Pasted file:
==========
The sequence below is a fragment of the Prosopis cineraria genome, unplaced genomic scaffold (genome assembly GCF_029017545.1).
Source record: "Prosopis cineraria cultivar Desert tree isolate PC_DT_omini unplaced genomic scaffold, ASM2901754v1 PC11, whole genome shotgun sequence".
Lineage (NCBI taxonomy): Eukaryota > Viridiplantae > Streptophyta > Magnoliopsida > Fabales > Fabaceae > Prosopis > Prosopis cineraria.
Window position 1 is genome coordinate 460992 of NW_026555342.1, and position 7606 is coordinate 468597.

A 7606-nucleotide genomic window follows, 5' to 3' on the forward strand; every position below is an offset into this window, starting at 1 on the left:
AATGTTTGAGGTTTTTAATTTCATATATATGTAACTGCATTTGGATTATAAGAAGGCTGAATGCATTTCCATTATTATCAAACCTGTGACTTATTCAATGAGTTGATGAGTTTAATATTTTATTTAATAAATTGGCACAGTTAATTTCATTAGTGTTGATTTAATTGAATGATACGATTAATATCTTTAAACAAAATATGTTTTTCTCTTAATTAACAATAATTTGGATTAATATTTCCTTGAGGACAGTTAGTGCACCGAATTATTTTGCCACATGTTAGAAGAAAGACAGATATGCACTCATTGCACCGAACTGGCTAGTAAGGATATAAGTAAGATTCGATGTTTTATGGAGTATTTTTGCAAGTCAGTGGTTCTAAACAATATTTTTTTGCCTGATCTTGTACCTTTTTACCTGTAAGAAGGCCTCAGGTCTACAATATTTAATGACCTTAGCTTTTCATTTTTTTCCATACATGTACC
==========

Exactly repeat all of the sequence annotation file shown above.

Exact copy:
The sequence below is a fragment of the Prosopis cineraria genome, unplaced genomic scaffold (genome assembly GCF_029017545.1).
Source record: "Prosopis cineraria cultivar Desert tree isolate PC_DT_omini unplaced genomic scaffold, ASM2901754v1 PC11, whole genome shotgun sequence".
Lineage (NCBI taxonomy): Eukaryota > Viridiplantae > Streptophyta > Magnoliopsida > Fabales > Fabaceae > Prosopis > Prosopis cineraria.
Window position 1 is genome coordinate 460992 of NW_026555342.1, and position 7606 is coordinate 468597.

A 7606-nucleotide genomic window follows, 5' to 3' on the forward strand; every position below is an offset into this window, starting at 1 on the left:
AATGTTTGAGGTTTTTAATTTCATATATATGTAACTGCATTTGGATTATAAGAAGGCTGAATGCATTTCCATTATTATCAAACCTGTGACTTATTCAATGAGTTGATGAGTTTAATATTTTATTTAATAAATTGGCACAGTTAATTTCATTAGTGTTGATTTAATTGAATGATACGATTAATATCTTTAAACAAAATATGTTTTTCTCTTAATTAACAATAATTTGGATTAATATTTCCTTGAGGACAGTTAGTGCACCGAATTATTTTGCCACATGTTAGAAGAAAGACAGATATGCACTCATTGCACCGAACTGGCTAGTAAGGATATAAGTAAGATTCGATGTTTTATGGAGTATTTTTGCAAGTCAGTGGTTCTAAACAATATTTTTTTGCCTGATCTTGTACCTTTTTACCTGTAAGAAGGCCTCAGGTCTACAATATTTAATGACCTTAGCTTTTCATTTTTTTCCATACATGTACC